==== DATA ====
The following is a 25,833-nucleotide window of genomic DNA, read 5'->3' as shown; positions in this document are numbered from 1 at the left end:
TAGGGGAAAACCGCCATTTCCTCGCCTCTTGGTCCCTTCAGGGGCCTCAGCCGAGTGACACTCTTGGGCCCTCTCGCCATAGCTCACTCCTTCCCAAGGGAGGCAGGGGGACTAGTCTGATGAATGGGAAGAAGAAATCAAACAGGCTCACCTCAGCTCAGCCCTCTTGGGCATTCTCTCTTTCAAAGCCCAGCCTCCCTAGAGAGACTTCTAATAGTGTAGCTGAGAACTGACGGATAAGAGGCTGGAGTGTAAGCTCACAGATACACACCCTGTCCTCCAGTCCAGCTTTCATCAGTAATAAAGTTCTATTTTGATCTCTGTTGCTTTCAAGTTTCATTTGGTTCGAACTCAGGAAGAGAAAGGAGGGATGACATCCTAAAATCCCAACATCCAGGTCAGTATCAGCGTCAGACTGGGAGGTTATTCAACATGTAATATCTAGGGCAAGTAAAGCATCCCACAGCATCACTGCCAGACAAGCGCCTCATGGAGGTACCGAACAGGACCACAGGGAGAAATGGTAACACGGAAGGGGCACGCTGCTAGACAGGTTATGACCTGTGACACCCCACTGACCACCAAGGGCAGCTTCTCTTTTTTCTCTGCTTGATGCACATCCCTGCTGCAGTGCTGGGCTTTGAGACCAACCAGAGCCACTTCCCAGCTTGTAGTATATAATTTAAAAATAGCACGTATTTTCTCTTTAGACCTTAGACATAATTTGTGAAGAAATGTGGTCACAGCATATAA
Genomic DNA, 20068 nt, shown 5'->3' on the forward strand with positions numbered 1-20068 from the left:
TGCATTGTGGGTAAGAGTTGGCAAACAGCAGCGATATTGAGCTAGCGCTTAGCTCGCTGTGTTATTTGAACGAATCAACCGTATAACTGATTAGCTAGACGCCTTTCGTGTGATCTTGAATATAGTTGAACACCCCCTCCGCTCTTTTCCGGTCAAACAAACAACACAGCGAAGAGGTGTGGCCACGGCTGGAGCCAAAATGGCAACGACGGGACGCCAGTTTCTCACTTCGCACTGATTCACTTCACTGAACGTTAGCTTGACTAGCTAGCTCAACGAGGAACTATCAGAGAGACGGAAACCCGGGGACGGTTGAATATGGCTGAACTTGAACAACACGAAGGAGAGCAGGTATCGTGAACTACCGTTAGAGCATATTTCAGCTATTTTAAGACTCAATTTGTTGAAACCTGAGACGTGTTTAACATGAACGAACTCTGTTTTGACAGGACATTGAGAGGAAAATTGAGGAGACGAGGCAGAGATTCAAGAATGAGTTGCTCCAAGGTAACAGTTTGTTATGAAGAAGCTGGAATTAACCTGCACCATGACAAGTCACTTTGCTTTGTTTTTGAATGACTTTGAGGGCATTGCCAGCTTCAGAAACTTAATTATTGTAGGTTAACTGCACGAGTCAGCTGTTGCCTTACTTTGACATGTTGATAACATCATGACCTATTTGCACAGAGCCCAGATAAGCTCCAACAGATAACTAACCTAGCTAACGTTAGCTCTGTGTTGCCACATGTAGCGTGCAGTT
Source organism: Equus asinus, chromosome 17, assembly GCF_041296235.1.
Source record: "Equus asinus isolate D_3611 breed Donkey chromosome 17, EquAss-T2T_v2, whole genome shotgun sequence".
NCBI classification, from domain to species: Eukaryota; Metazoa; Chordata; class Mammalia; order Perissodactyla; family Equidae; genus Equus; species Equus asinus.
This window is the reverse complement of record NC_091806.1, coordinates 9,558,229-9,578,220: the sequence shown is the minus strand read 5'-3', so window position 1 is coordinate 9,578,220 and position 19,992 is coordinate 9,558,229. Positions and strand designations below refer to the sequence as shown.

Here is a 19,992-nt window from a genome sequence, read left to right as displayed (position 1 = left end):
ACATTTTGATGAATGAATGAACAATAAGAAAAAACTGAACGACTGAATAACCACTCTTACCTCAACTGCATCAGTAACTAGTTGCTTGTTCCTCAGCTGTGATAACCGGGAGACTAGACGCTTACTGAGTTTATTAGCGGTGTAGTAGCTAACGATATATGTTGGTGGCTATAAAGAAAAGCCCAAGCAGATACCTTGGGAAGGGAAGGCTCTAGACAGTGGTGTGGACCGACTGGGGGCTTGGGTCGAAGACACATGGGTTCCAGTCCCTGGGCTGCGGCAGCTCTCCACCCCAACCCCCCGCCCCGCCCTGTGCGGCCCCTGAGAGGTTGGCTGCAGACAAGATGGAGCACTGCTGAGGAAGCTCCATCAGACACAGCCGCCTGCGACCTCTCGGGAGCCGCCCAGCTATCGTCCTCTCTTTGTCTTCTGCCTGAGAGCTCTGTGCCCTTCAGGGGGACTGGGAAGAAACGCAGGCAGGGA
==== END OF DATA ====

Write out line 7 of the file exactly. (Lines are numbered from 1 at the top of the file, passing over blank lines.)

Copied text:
NCBI classification, from domain to species: Eukaryota; Metazoa; Chordata; class Mammalia; order Perissodactyla; family Equidae; genus Equus; species Equus asinus.